Is that possible when the lion’s share of information we get about current events happening in the world around us is carefully selected to confirm what we already think? I seriously doubt it.

As a general principle, humans prefer when new information confirms what they already believe. Psychologists call that confirmation bias. I call it Facebook’s advertising strategy.

While both Facebook users and shareholders might like this strategy in the short term, I highly doubt any are prepared to deal with the consequences if online groupthink contributes to political polarization so severe as to threaten the stability of the U.S. government.

That may sound a bit dramatic. But according to Facebook, its 1.65 billion monthly active users spend an average 50 minutes on its websites and mobile applications per day. That’s quite the network. Just by tweaking its secret algorithms, Facebook could easily tilt election outcomes –– something Facebook employees are well aware of. The company would be well within its First Amendment rights to do so.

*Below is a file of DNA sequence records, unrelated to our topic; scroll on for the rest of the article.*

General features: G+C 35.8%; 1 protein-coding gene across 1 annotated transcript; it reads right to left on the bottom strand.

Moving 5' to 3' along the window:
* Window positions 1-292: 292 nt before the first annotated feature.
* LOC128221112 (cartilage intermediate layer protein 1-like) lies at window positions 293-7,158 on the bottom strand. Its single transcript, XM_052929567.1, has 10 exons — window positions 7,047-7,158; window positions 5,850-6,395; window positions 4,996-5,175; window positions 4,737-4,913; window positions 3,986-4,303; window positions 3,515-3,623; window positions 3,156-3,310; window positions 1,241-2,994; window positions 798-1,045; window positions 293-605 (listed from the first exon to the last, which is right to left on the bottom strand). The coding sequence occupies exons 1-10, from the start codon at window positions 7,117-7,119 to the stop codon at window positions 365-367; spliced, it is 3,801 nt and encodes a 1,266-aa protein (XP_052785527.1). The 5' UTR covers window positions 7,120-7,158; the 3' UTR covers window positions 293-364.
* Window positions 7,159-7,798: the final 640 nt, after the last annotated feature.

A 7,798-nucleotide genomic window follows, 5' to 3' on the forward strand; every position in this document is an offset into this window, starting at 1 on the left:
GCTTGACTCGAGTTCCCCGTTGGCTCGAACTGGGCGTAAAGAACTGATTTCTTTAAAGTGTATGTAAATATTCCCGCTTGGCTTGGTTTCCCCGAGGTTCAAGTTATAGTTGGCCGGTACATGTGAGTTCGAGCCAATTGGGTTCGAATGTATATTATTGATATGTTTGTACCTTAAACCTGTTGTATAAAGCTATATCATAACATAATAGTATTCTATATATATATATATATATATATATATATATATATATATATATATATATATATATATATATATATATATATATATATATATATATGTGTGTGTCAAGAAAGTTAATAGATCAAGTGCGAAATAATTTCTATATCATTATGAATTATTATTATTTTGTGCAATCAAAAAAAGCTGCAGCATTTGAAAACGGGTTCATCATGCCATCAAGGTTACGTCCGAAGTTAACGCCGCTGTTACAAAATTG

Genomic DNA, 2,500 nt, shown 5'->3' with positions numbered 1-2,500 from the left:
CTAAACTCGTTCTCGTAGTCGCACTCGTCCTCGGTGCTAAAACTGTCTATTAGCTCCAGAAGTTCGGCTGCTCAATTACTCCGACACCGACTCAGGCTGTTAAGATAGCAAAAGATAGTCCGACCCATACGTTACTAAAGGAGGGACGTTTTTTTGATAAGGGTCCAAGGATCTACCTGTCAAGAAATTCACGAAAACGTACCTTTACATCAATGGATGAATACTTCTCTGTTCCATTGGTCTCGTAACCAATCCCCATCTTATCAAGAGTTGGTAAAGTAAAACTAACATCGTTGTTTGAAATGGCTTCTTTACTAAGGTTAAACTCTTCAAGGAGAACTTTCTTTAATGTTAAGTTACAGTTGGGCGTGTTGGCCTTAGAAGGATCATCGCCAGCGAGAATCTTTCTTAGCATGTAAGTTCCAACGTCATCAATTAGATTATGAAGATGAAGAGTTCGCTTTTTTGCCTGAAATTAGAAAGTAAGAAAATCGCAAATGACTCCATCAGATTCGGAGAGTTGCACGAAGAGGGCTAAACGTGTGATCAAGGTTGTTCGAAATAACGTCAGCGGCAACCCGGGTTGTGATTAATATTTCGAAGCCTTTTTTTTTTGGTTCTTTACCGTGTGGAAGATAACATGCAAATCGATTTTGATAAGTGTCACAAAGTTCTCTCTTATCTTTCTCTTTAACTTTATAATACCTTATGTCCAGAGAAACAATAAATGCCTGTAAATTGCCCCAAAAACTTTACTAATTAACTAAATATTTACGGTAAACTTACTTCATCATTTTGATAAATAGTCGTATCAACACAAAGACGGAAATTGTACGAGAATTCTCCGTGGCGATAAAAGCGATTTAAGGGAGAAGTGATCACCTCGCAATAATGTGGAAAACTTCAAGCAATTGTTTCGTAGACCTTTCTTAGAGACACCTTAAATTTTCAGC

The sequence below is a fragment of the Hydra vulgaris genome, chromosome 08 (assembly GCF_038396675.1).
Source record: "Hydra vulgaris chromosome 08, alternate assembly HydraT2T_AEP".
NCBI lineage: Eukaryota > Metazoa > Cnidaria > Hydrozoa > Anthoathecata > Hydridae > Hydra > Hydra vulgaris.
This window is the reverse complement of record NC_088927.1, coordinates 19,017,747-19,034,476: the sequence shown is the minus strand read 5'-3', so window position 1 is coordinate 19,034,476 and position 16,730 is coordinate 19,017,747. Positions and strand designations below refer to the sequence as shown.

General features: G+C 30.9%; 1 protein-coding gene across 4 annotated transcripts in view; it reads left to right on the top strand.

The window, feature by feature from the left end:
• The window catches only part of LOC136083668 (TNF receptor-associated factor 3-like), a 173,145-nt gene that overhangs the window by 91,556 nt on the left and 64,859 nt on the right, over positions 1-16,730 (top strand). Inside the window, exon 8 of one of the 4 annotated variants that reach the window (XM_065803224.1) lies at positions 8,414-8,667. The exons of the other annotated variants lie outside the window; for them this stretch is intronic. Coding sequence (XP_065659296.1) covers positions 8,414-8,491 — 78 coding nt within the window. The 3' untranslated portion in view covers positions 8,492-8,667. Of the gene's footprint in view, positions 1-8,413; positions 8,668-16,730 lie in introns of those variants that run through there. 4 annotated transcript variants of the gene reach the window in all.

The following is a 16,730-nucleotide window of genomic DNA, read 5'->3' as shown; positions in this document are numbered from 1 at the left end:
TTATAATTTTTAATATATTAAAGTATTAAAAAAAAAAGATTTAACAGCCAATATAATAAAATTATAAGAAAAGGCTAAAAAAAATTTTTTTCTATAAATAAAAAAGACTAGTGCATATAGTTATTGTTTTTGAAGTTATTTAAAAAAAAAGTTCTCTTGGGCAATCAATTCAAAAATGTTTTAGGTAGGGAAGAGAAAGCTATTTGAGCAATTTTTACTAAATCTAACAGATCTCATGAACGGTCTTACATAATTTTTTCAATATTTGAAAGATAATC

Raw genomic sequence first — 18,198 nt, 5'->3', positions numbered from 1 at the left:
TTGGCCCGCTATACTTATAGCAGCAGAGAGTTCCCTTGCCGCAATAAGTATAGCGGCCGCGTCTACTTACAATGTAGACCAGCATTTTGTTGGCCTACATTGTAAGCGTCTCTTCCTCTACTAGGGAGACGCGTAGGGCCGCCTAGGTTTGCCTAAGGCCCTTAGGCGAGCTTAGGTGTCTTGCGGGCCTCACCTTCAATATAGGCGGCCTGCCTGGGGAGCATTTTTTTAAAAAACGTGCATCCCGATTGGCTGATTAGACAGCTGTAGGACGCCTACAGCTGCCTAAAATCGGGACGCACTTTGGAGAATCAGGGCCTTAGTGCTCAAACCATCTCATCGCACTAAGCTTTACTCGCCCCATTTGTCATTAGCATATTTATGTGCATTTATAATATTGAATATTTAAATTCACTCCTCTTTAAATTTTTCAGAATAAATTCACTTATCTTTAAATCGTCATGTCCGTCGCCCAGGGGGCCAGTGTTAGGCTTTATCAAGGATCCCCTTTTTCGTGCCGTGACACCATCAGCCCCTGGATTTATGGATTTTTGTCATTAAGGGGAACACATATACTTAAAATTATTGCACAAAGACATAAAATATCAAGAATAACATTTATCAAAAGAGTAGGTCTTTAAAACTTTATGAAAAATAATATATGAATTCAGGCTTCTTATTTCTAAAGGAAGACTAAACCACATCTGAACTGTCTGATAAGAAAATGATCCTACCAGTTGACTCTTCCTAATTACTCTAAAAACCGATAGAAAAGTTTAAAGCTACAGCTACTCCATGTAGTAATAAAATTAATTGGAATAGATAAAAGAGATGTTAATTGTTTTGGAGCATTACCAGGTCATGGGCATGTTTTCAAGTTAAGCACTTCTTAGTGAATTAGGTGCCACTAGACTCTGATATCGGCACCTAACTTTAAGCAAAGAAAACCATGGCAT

When people express concerns about the role of Facebook in politics, it tends to center on the potential for Facebook to “rig” our elections. But let’s not pretend that Facebook isn’t impacting politics already. It is –– and it’s doing it to the benefit of extreme, highly polarized candidates and policies. You know, the type we all claim to despise.

Victoria Noble can be reached at vjnoble@umich.edu.